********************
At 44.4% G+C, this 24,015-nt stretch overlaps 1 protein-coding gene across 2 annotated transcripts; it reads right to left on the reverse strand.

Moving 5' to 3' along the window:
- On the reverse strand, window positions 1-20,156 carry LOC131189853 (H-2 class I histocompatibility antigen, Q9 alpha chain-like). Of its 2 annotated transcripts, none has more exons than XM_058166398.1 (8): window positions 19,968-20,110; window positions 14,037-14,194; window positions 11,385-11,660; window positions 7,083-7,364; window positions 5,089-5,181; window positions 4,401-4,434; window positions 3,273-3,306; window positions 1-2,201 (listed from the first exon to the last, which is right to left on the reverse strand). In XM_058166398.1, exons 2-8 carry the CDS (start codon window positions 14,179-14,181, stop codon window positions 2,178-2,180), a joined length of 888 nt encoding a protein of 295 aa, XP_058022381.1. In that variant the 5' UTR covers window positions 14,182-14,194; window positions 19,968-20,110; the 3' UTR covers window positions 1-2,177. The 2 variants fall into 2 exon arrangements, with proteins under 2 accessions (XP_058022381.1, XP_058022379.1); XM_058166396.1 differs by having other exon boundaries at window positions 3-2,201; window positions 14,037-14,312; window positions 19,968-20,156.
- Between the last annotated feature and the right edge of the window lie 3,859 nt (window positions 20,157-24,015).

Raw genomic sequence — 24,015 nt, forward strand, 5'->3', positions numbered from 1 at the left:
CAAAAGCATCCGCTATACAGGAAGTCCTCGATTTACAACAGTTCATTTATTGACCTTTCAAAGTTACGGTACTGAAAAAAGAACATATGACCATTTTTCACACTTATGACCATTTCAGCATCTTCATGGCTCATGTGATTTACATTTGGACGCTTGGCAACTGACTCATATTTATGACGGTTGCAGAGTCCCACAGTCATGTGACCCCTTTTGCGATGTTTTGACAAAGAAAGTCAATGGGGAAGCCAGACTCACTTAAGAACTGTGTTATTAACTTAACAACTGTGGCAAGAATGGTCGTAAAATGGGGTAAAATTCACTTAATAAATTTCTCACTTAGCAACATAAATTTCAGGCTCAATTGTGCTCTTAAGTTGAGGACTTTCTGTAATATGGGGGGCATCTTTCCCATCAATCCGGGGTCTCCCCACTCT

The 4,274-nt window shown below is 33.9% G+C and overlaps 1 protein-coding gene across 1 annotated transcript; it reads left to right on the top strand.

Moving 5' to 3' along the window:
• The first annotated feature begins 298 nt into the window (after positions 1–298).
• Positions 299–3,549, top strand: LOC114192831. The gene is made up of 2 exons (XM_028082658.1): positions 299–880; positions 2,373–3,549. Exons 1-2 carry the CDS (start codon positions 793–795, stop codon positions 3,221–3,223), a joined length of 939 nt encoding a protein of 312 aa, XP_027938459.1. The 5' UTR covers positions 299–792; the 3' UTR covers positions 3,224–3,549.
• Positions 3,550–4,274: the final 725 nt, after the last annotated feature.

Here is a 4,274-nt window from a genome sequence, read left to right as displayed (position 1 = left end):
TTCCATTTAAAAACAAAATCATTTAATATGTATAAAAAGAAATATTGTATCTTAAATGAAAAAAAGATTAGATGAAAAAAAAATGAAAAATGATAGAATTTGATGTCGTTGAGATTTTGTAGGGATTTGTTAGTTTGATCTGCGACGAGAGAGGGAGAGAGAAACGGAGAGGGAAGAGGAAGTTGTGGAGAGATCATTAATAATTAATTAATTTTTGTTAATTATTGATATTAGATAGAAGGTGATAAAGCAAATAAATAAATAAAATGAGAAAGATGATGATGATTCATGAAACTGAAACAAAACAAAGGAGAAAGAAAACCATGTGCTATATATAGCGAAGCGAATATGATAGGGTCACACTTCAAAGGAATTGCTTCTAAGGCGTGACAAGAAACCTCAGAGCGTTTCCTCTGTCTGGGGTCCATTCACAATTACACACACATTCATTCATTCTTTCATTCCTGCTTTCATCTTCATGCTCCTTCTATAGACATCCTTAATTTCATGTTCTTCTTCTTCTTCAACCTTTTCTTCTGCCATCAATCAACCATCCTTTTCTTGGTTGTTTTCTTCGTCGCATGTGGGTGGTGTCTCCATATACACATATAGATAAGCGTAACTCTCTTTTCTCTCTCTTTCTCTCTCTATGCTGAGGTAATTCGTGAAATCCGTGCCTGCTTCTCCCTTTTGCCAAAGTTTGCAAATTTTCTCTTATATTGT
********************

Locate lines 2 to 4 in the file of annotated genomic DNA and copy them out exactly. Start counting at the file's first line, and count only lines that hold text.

Moving 5' to 3' along the window:
- On the reverse strand, window positions 1-20,156 carry LOC131189853 (H-2 class I histocompatibility antigen, Q9 alpha chain-like). Of its 2 annotated transcripts, none has more exons than XM_058166398.1 (8): window positions 19,968-20,110; window positions 14,037-14,194; window positions 11,385-11,660; window positions 7,083-7,364; window positions 5,089-5,181; window positions 4,401-4,434; window positions 3,273-3,306; window positions 1-2,201 (listed from the first exon to the last, which is right to left on the reverse strand). In XM_058166398.1, exons 2-8 carry the CDS (start codon window positions 14,179-14,181, stop codon window positions 2,178-2,180), a joined length of 888 nt encoding a protein of 295 aa, XP_058022381.1. In that variant the 5' UTR covers window positions 14,182-14,194; window positions 19,968-20,110; the 3' UTR covers window positions 1-2,177. The 2 variants fall into 2 exon arrangements, with proteins under 2 accessions (XP_058022381.1, XP_058022379.1); XM_058166396.1 differs by having other exon boundaries at window positions 3-2,201; window positions 14,037-14,312; window positions 19,968-20,156.
- Between the last annotated feature and the right edge of the window lie 3,859 nt (window positions 20,157-24,015).